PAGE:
|Carroll, Jeffery - Jeff Carroll|
Submitted to: Journal of Animal Science Supplement
Publication Type: Abstract Only
Publication Acceptance Date: 10/30/2002
Publication Date: 3/17/2003
Citation: YI, G.F., CARROLL, J.A., ALLEE, G.L., GAINES, A.M., KENDALL, D.C., TORIDE, Y., IZURU, I. IMPACT OF GLUTAMINE AND SPRAY-DRIED PLASMA ON GROWTH PERFORMANCE, SMALL INTESTINAL MORPHOLOGY, AND IMMUNE RESPONSES IN ESCHERICHIA COLI K88+ CHALLENGED WEANED PIGS. JOURNAL OF ANIMAL SCIENCE SUPPLEMENT. 2003. V. 81(Suppl.2):Abstract p. 38.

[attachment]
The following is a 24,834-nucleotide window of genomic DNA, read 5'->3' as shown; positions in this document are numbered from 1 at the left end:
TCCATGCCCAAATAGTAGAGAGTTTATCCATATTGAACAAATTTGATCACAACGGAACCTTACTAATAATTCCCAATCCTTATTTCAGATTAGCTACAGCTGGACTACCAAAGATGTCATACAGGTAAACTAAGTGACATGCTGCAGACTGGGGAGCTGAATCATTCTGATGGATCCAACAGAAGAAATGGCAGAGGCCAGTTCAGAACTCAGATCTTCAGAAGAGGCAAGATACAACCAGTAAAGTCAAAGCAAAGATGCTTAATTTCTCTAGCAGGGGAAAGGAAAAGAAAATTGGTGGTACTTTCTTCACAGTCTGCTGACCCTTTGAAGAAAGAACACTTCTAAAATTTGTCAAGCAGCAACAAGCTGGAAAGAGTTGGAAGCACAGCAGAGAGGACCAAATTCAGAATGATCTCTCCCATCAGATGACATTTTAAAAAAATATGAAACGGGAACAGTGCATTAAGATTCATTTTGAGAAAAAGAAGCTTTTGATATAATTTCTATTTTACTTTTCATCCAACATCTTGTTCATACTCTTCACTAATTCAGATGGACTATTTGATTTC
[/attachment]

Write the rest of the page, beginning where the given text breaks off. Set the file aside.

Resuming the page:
Technical Abstract: A total of 40 barrows (5.32 +/- 0.3 kg) weaned at 17 +/- 2 days of age were used to investigate the effects of feeding glutamine (GLN) and spray-dried plasma (SDP) diets on E. coli K88+ LT/STb**+ challenged pigs. Pigs were allotted in a RCBD to four dietary treatments which included: positive control (POS), negative control (NEG), SDP, and GLN treatments. The POS and NEG were fed the same corn-soy-whey diet, whereas the SDP and GLN were fed 7% SDP and 2% GLN supplemented diets, respectively. On d 11 postweaning, all pigs were fitted with indwelling jugular catheters. On d 12 postweaning, pigs on the NEG, SDP, and GLN were orally challenged with 5.5 X 10**8 CFU E. coli K88**+, whereas pigs on the POS were treated with skim milk. Rectal temperature and fecal diarrheic scores were recorded and blood samples collected, at 0, 6, 12, 24, 36, and 48 h postweaning for serum hormone and cytokine measurements. At 48 h post-challenge, all pigs were sacrificed for small-intestinal morphology evaluation. At 48 h post-challenge, compared to the non-challenged POS, pigs on the NEG had decreased ADG and G:F (P < 0.08). However, feeding both SDP and GLN alleviated growth depression and feed efficiency reduction associated with E. coli challenge. At 12 h post-challenge, pigs on NEG had the highest incidence of diarrhea among treatments (P < 0.09). There were no treatment X time interactions for rectal temperature (P > 0.81), ACTH (P > 0.74), cortisol (P > 0.43), or IL-6 (P > 0.10) during the E. coli challenge period. In proximal, mid-jejunum and ileum, compared with POS, pigs on NEG had greater villous atrophy and intestinal morphology disruption (P < 0.08), whereas feeding both SDP and GLN mitigated or prevented villous atrophy and intestinal morphology impairment after E. coli challenge. At 6 h post-challenge, compared to baseline measurement, all pigs had increased GH (P < 0.001) and decreased IGF-1 (P < 0.001). At 12 h post-challenge, pigs on POS had higher IGF-1 compared to the E. coli-challenged pigs (P < 0.08). These results indicate that feeding SDP and GLN have beneficial effects in alleviating growth depression of E. coli K88**+ challenged pigs mainly via maintaining intestinal morphology and function, and possibly via modulating the somatotrophic axis.